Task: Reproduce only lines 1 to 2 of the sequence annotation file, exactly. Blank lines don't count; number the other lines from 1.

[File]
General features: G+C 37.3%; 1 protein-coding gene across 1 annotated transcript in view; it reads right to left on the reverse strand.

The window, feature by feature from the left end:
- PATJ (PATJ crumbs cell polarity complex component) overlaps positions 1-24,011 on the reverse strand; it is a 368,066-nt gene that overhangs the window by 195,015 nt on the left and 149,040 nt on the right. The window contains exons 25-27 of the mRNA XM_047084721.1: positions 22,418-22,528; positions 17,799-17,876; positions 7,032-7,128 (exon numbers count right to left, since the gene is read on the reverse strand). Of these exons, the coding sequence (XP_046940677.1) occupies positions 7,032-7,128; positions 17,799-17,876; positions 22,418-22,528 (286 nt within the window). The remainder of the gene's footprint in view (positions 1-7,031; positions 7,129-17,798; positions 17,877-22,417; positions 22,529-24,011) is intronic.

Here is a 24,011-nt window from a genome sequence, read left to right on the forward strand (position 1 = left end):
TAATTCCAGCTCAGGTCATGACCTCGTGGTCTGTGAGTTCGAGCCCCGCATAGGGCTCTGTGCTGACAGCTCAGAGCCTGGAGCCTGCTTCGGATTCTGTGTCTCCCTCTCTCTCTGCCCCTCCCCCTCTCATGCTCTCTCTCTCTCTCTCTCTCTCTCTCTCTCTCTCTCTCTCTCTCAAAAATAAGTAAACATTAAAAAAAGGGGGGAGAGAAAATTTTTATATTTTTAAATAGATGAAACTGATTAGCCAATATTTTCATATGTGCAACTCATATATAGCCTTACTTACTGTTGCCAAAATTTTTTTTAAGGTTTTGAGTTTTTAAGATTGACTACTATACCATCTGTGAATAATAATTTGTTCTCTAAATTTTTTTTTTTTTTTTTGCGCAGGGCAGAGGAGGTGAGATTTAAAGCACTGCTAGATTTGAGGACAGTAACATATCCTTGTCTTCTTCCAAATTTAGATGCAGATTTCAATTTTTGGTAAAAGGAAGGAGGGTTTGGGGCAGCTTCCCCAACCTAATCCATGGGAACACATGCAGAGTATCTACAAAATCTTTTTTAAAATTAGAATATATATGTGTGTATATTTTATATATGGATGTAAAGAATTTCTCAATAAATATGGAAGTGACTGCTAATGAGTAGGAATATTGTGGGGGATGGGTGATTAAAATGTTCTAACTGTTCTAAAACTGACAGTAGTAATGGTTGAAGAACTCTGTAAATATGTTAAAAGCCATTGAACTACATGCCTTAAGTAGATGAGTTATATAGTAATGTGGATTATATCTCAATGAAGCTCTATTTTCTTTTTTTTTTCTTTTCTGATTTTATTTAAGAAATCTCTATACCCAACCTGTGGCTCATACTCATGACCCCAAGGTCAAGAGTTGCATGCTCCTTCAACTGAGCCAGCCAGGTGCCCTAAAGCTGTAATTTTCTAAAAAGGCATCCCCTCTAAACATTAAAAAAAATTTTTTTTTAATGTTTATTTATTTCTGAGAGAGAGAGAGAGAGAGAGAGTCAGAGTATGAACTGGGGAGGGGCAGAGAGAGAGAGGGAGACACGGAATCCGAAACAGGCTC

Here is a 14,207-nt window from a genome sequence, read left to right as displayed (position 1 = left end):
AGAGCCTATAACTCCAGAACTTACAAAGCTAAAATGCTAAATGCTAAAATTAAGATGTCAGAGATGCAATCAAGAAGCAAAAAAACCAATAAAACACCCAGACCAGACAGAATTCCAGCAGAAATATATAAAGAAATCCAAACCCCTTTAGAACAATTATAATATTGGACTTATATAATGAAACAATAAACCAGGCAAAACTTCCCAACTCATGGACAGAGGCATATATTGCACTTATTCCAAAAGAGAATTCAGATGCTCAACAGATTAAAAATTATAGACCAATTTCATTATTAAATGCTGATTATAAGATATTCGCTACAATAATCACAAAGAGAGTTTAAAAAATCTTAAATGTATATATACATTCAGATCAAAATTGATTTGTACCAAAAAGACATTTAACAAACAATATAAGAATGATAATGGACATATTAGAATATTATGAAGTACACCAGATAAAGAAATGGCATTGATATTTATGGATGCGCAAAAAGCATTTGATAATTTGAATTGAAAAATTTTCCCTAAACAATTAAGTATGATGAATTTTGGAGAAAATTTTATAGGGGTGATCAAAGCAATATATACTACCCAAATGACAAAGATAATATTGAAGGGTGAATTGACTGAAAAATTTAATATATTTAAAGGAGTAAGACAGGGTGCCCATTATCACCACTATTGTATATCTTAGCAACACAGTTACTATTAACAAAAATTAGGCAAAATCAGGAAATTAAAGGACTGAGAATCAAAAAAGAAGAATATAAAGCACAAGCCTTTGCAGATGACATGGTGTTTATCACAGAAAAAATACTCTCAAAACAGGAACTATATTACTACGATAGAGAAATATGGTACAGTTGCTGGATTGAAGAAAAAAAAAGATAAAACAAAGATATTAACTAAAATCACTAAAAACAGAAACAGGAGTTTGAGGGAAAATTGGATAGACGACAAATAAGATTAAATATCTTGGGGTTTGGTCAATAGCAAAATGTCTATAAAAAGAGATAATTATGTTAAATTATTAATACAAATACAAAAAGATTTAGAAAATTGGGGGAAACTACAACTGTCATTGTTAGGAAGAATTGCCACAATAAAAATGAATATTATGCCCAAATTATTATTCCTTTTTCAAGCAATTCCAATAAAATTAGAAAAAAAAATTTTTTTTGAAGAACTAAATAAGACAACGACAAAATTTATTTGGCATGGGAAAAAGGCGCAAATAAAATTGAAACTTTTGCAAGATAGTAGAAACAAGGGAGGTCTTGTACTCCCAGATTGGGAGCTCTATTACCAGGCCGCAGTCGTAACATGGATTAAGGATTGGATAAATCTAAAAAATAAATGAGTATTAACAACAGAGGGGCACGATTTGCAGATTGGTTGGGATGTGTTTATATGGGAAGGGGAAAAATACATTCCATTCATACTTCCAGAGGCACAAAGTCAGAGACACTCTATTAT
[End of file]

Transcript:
General features: G+C 37.3%; 1 protein-coding gene across 1 annotated transcript in view; it reads right to left on the reverse strand.

The window, feature by feature from the left end: